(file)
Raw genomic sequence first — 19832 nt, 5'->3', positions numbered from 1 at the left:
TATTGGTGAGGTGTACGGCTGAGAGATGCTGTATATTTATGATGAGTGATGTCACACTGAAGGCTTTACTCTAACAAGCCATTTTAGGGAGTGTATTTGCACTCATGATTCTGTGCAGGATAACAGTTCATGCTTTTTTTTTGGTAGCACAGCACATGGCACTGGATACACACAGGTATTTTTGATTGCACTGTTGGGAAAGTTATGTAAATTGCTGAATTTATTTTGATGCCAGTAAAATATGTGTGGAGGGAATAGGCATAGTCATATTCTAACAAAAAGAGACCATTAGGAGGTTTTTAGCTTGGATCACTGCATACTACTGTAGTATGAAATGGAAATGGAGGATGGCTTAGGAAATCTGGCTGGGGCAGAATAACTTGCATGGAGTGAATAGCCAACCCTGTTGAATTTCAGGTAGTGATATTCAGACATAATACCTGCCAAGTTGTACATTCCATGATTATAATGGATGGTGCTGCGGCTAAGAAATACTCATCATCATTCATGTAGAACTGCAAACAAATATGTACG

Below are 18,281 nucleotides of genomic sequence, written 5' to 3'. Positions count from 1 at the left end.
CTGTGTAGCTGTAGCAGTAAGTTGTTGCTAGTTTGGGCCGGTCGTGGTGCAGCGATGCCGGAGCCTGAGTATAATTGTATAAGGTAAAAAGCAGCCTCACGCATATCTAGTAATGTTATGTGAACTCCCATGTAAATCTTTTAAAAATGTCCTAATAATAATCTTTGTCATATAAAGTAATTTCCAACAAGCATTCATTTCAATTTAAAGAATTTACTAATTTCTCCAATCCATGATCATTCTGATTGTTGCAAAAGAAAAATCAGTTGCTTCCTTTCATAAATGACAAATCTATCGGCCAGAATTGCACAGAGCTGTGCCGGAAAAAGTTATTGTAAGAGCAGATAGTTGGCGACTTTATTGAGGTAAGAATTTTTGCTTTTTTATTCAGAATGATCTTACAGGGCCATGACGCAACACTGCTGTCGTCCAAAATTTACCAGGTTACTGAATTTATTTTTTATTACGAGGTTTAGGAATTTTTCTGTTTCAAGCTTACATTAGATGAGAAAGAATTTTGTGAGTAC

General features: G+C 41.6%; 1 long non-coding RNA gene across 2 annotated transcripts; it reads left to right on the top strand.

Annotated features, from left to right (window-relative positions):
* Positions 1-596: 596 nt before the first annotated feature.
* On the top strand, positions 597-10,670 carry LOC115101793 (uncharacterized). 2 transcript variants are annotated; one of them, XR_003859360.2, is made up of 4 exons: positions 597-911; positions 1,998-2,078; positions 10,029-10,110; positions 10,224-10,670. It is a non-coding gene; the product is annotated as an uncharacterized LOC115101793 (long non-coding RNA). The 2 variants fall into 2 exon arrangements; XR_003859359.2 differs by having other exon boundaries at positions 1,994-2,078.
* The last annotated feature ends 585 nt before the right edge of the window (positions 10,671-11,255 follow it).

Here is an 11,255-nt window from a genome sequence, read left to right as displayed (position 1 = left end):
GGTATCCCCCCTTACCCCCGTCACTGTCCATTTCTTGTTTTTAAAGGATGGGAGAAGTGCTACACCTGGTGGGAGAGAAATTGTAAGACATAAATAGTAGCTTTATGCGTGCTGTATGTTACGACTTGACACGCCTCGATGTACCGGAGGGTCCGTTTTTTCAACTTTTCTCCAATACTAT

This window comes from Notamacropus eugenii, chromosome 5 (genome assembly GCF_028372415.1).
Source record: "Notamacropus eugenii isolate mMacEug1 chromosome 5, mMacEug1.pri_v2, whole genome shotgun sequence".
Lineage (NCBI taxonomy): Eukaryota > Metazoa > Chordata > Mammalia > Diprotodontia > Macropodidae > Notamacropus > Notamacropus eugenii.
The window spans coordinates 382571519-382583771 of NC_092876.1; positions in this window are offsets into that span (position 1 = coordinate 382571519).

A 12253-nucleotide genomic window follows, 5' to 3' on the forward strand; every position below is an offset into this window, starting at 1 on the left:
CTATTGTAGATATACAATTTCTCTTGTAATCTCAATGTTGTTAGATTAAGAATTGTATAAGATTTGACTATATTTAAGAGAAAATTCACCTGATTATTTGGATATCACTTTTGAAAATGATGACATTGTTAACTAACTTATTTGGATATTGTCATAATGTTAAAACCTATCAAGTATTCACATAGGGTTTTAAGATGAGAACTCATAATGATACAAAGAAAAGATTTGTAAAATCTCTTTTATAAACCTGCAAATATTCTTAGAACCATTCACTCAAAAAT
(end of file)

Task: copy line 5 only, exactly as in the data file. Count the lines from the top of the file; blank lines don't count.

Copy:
General features: G+C 41.6%; 1 long non-coding RNA gene across 2 annotated transcripts; it reads left to right on the top strand.